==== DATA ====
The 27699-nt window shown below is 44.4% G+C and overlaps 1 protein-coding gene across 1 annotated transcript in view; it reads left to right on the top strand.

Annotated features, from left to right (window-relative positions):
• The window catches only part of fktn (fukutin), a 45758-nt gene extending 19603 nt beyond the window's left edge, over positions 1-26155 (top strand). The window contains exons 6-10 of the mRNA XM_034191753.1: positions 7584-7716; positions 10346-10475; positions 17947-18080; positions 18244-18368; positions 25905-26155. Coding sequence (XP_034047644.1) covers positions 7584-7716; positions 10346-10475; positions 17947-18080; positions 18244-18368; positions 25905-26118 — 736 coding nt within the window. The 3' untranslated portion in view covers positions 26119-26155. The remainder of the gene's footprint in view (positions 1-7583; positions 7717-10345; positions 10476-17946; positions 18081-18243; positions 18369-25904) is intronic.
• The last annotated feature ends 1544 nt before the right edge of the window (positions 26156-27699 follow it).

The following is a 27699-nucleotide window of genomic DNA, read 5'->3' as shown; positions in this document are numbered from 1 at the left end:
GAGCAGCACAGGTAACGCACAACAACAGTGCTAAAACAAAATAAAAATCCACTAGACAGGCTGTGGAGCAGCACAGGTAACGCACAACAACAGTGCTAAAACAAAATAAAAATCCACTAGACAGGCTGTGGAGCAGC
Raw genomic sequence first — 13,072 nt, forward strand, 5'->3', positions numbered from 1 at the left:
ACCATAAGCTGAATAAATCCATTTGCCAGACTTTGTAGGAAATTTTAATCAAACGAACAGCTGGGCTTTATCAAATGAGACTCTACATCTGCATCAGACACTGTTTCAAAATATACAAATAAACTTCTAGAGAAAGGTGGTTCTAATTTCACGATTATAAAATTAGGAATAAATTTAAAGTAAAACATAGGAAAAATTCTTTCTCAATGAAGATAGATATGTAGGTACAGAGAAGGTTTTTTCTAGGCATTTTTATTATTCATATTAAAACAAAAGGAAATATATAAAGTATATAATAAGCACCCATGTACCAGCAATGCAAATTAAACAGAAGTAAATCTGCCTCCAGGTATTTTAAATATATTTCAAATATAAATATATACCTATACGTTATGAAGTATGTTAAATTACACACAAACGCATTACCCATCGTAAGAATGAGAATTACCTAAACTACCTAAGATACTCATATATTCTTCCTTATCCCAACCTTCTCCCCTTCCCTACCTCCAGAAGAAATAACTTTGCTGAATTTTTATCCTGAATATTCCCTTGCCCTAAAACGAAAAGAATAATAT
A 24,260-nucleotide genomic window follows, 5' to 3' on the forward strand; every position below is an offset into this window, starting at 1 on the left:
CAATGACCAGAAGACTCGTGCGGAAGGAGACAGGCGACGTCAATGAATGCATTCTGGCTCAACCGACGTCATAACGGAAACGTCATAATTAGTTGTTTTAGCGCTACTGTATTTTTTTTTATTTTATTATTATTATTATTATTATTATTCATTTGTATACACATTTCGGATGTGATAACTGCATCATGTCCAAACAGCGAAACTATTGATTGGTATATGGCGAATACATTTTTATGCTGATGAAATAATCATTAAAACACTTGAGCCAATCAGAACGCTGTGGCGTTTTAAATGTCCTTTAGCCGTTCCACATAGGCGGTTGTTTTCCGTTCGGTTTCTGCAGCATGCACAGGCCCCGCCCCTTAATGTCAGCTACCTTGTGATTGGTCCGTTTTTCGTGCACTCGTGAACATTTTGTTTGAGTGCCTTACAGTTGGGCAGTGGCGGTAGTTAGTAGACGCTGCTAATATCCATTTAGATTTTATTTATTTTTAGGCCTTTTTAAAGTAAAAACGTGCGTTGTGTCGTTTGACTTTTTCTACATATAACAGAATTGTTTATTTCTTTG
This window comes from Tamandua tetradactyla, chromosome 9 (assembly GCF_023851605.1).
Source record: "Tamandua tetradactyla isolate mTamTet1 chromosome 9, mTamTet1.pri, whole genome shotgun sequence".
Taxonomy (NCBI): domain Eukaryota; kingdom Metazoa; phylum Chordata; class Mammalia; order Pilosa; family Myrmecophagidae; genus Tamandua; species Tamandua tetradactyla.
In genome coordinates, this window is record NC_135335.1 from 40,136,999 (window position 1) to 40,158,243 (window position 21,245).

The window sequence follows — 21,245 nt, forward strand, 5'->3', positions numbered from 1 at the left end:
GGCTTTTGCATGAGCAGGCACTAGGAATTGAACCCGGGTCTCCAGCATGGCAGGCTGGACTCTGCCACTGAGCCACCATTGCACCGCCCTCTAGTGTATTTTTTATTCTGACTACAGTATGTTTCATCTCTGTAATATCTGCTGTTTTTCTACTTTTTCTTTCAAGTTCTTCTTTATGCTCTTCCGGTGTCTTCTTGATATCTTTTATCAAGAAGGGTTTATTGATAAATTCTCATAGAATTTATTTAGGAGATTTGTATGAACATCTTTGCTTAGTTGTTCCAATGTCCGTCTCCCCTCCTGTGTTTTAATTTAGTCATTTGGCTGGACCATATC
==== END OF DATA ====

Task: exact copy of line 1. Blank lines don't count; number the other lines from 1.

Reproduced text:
The 27699-nt window shown below is 44.4% G+C and overlaps 1 protein-coding gene across 1 annotated transcript in view; it reads left to right on the top strand.